Douglas Bruce-Lockhart is excellent as the fiery, powerful Henry leading his men from the front as he sets off to cross the channel to conquer the French at Agincourt. John Dougall is the fittingly majestic King of France, humbled in his defeat.
The horrors of the war are juxtaposed with some humorous touches. The bathroom scene in which Karl Davies as Katherine, the French Princess, is shaving her legs in the bath whilst trying to learn the English names for parts of the body from her maid Alice (Chris Myles) is hilarious.
Tony Bell as the Welsh Captain Fluellen is a loyal and pragmatic soldier encouraging his men into battle. There are strong performances from the beer-swilling squaddies Nym (Finn Hanlon), Bardolph (Gary Shelford) and Pistol (Vince Leigh).
The battle scenes are full of energy and attack with convincing sound effects by David Gregory and dramatic lighting by Ben Ormerod.
This is an electrifying, dynamic production filled with verve and vitality performed by a highly talented cast. Fight for a ticket; it’s unmissable.
There's a review in the Oxford Times ("an inspiring, lump-in-throat, two-and-a-half hours of energetic theatre").
The Winter's Tale
From the Newbury Weekly News.
Tony Bell's ageing rock star relieves the intensity of The Winter's Tale
Propeller: The Winter's Tale, at The Watermill, Bagnor, from Monday, April 16 to Saturday, April 21
The Winter's Tale is one of Shakespeare's most difficult plays to perform and perhaps not the best of his canon of work but in Edward Hall's all male Propeller company's impressive production the cast bring a vibrancy to this tale of jealousy, paranoia and a kingdom torn apart by misconceptions and false assumptions.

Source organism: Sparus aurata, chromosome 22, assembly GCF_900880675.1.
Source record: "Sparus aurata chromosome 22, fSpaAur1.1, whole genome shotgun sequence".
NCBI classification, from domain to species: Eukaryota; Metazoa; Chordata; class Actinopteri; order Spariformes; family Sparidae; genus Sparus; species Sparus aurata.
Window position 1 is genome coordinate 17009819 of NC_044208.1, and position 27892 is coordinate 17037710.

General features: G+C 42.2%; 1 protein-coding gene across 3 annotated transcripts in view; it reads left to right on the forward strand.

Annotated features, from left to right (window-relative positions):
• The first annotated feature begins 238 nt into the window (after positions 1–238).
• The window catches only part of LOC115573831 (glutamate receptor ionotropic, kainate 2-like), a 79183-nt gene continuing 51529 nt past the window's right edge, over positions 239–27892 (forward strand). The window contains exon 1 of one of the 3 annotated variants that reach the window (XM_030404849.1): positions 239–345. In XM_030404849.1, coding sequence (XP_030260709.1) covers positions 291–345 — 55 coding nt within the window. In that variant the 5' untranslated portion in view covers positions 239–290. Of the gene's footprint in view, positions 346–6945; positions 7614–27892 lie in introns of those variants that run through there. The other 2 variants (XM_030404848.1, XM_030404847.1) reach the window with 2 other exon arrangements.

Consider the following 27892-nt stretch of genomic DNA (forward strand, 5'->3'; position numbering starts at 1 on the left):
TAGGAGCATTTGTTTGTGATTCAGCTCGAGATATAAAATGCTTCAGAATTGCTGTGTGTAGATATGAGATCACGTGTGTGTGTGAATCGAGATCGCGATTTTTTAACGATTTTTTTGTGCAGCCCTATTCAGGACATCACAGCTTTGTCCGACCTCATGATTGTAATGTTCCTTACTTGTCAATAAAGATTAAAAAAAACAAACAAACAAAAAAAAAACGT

Robert Hands is splendid as the demented Leontes, King of Sicilia, who wrongly accuses his heavily pregnant wife Hermione of having committed adultery with his friend the King of Bohemia, Polixenes (Nicholas Asbury).
Robert Dempsey is arresting as Hermione, calm and serene in the face of Leontes' violent adversity and the poignant trial scene is heart-rending. She gives birth to a daughter who is banished to Bohemia and forced to survive on her own but she is found by a shepherd (John Dougal) and is raised as his daughter.
Ben Allen, wearing striped pyjamas, gives a wistful performance as the king's son, who is always in the background, watching the action and telling parts of the story with a model boat and a teddy bear, and creates a fine Princess Perdita.
The gloom and dark intensity of act one is in complete contrast with the hippy '60s setting in Bohemia with a 'Bleatles' rock band and accompanying backing group of sheep - the cast wearing Arran jumpers and belting out songs with utter conviction, tremendous fun.
Bare-chested Tony Bell, clad in black leather trousers, gives a tour-de-force performance as Autolycus, played here as an ageing rock star, with some hilarious ad-libs as he involves the audience. He is supported in his act by the innocent and simple young shepherd (Karl Davis).